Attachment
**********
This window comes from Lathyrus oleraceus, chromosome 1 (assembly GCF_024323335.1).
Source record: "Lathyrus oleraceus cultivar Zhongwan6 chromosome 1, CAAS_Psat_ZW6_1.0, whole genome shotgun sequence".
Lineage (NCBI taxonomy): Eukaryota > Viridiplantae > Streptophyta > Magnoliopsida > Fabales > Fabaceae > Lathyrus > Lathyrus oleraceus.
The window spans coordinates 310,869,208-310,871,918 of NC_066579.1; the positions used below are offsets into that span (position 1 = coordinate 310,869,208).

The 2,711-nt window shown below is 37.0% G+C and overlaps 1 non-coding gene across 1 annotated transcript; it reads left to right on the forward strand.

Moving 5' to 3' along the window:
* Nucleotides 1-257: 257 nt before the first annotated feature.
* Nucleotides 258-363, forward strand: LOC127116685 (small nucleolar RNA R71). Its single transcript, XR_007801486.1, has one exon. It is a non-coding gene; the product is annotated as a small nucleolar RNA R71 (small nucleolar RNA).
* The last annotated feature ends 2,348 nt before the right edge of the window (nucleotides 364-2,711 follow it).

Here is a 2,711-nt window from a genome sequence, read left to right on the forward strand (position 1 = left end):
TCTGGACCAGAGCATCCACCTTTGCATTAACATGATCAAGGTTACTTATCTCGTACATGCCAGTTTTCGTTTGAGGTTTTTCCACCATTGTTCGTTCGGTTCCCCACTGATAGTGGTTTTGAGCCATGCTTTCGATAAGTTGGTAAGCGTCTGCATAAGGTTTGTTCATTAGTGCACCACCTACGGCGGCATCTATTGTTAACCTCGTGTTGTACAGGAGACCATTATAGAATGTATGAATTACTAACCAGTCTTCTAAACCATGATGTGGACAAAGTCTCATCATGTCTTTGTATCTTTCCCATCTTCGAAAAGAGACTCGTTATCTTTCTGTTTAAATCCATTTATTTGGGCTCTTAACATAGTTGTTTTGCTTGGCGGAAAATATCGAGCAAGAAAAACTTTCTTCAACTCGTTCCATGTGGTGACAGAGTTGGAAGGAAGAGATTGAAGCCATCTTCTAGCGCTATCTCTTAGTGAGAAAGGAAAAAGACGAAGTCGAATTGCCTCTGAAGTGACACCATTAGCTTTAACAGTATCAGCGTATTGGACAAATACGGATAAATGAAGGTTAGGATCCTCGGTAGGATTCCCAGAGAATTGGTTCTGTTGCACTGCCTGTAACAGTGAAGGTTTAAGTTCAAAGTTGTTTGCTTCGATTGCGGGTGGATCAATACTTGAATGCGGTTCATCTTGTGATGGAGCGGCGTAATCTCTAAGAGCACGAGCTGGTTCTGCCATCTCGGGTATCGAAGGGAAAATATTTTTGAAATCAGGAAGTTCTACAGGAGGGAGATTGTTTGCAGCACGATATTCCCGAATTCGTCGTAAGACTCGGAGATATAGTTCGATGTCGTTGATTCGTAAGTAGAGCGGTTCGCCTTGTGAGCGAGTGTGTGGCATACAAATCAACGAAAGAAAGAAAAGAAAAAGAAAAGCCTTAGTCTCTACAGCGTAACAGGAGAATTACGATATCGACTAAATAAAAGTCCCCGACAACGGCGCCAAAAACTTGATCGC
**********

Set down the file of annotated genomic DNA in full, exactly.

This window comes from Lathyrus oleraceus, chromosome 1 (assembly GCF_024323335.1).
Source record: "Lathyrus oleraceus cultivar Zhongwan6 chromosome 1, CAAS_Psat_ZW6_1.0, whole genome shotgun sequence".
Lineage (NCBI taxonomy): Eukaryota > Viridiplantae > Streptophyta > Magnoliopsida > Fabales > Fabaceae > Lathyrus > Lathyrus oleraceus.
The window spans coordinates 310,869,208-310,871,918 of NC_066579.1; the positions used below are offsets into that span (position 1 = coordinate 310,869,208).

The 2,711-nt window shown below is 37.0% G+C and overlaps 1 non-coding gene across 1 annotated transcript; it reads left to right on the forward strand.

Moving 5' to 3' along the window:
* Nucleotides 1-257: 257 nt before the first annotated feature.
* Nucleotides 258-363, forward strand: LOC127116685 (small nucleolar RNA R71). Its single transcript, XR_007801486.1, has one exon. It is a non-coding gene; the product is annotated as a small nucleolar RNA R71 (small nucleolar RNA).
* The last annotated feature ends 2,348 nt before the right edge of the window (nucleotides 364-2,711 follow it).

Here is a 2,711-nt window from a genome sequence, read left to right on the forward strand (position 1 = left end):
TCTGGACCAGAGCATCCACCTTTGCATTAACATGATCAAGGTTACTTATCTCGTACATGCCAGTTTTCGTTTGAGGTTTTTCCACCATTGTTCGTTCGGTTCCCCACTGATAGTGGTTTTGAGCCATGCTTTCGATAAGTTGGTAAGCGTCTGCATAAGGTTTGTTCATTAGTGCACCACCTACGGCGGCATCTATTGTTAACCTCGTGTTGTACAGGAGACCATTATAGAATGTATGAATTACTAACCAGTCTTCTAAACCATGATGTGGACAAAGTCTCATCATGTCTTTGTATCTTTCCCATCTTCGAAAAGAGACTCGTTATCTTTCTGTTTAAATCCATTTATTTGGGCTCTTAACATAGTTGTTTTGCTTGGCGGAAAATATCGAGCAAGAAAAACTTTCTTCAACTCGTTCCATGTGGTGACAGAGTTGGAAGGAAGAGATTGAAGCCATCTTCTAGCGCTATCTCTTAGTGAGAAAGGAAAAAGACGAAGTCGAATTGCCTCTGAAGTGACACCATTAGCTTTAACAGTATCAGCGTATTGGACAAATACGGATAAATGAAGGTTAGGATCCTCGGTAGGATTCCCAGAGAATTGGTTCTGTTGCACTGCCTGTAACAGTGAAGGTTTAAGTTCAAAGTTGTTTGCTTCGATTGCGGGTGGATCAATACTTGAATGCGGTTCATCTTGTGATGGAGCGGCGTAATCTCTAAGAGCACGAGCTGGTTCTGCCATCTCGGGTATCGAAGGGAAAATATTTTTGAAATCAGGAAGTTCTACAGGAGGGAGATTGTTTGCAGCACGATATTCCCGAATTCGTCGTAAGACTCGGAGATATAGTTCGATGTCGTTGATTCGTAAGTAGAGCGGTTCGCCTTGTGAGCGAGTGTGTGGCATACAAATCAACGAAAGAAAGAAAAGAAAAAGAAAAGCCTTAGTCTCTACAGCGTAACAGGAGAATTACGATATCGACTAAATAAAAGTCCCCGACAACGGCGCCAAAAACTTGATCGC